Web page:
Relapse Prevention: (e.g. relapse to undesirable mood states–depression, anxiety, anger, etc.–or impulsive/unwanted/self-destructive behaviors). Mindfulness teaches you how to recognize and disengage from emotion mind at times of potential relapse. Inability to do so may result in a downward spiral, and eventually, the onset of relapse. To avoid this, you must be able to disengage from emotion mind, bring in reasonable mind, and find wise mind. This will allow you to process mood related information in ways that are less likely to provoke relapse. Awareness of the patterns of thoughts, feelings, and body sensations that characterize relapse-related mind states is an essential first step in recognizing the need for corrective action.
Nutrition Makes A Difference
Taylor Aasand, MPH, RDN, our registered dietitian (RDN), conducts nutritional assessments of the complete diet of clients; including foods, beverages, supplements and medications that could influence medical status. The dietitian also takes note for any special dietary patterns, food allergies, and religious beliefs that affect intake.
The RDN provides education around the link between nutrition and mental health, emphasizing that the brain and body must be adequately nourished and hydrated to do intensive therapy. Some clients benefit from additional dietary services depending on a medical diagnosis or an eating disorder or disordered eating history. The client and dietitian work together to develop a more structured dietary plan for their programming that may include planned meals, grocery lists, challenging food fears and rules, and body attunement exercises to help clients meet their individual nutrition goals.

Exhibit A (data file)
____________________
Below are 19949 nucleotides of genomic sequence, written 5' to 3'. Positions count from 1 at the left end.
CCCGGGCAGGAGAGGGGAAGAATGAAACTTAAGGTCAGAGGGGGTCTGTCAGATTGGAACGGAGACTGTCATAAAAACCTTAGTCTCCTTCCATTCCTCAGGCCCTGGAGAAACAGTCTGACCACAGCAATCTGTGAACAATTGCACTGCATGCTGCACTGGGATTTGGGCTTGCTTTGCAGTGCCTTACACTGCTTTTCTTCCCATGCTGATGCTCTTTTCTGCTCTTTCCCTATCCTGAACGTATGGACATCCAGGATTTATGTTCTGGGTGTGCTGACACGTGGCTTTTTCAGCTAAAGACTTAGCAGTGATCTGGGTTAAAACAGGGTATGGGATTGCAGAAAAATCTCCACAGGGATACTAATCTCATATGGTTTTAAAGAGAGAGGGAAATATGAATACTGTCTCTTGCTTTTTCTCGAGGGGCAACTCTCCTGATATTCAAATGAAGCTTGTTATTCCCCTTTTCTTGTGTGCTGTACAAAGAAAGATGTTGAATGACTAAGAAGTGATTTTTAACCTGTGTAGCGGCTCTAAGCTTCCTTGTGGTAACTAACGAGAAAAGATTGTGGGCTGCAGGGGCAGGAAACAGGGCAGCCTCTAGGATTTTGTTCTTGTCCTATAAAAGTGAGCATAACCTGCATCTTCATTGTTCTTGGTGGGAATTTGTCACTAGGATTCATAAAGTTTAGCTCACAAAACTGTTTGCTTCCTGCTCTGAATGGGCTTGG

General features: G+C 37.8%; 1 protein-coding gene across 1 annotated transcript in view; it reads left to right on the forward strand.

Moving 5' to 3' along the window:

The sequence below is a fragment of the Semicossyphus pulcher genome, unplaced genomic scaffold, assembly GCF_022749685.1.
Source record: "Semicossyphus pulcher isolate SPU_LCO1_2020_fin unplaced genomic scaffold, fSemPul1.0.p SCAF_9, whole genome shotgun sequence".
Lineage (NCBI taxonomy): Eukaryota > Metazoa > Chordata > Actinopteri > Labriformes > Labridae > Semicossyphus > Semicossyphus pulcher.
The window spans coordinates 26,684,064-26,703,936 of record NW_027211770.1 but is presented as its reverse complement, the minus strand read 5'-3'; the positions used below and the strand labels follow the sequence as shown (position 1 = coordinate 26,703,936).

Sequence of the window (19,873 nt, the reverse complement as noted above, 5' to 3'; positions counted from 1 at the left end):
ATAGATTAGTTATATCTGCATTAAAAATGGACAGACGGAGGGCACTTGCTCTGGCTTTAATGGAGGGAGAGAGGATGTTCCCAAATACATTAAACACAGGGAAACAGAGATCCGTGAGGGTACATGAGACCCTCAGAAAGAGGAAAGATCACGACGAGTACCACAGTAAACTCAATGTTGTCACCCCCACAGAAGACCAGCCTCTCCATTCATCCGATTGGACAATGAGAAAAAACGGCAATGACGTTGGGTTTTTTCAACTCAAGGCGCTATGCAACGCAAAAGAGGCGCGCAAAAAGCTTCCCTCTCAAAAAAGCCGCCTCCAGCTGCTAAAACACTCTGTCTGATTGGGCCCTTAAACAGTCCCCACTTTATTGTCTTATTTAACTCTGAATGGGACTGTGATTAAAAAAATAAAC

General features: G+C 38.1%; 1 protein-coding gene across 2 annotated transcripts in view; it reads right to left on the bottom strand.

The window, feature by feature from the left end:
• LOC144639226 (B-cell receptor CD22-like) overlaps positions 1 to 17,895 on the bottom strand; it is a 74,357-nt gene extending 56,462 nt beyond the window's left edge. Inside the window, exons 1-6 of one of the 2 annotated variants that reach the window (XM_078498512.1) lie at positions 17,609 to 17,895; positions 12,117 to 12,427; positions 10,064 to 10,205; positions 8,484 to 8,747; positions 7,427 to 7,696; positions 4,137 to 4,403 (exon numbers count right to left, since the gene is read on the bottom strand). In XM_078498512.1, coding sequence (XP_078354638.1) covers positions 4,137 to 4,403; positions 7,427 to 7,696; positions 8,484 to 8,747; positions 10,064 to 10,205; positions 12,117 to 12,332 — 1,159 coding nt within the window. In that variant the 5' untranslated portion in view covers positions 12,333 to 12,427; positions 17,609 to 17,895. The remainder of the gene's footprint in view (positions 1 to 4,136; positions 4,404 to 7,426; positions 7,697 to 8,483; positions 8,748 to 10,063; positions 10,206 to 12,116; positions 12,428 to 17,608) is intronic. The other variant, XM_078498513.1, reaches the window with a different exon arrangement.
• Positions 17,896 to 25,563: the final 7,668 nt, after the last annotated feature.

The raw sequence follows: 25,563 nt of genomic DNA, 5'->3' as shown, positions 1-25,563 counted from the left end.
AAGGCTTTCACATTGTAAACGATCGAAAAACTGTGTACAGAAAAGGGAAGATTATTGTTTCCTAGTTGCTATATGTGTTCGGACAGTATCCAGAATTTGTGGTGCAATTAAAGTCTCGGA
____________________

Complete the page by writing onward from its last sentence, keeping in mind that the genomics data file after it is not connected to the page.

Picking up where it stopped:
All this allows PCS to help the team assigned to understand the client more comprehensively and provides additional avenues for intervention. The complete Wellness Assessment allows us to recommend changes in bad habits and lifestyle that may lead to a healthier life, better brain performance, and easier recovery from the addiction, depression, trauma (etc.).
We enjoy talking about you. The PCS Intensive Treatment Program is a team approach model. During your intensive over 7 professionals focus their attention on how best to facilitate discovering those issues inhibiting personal and relationship growth. The case manager assigned to you communicates with your primary therapist before, during, and after your program while monitoring treatment process. Through notes, emails, and conversations your individual and group therapists continue to update one another of how best to promote change and growth. The Wednesday staffing offers a unique opportunity for reviewing your process, with you present, by our entire team of over 25 therapists.
To learn more about the PCS Intensive Treatment Program, please contact our office at 480-947-5739 where our Intensive Coordinators can supply more information and start you on the journey to discovering a better you.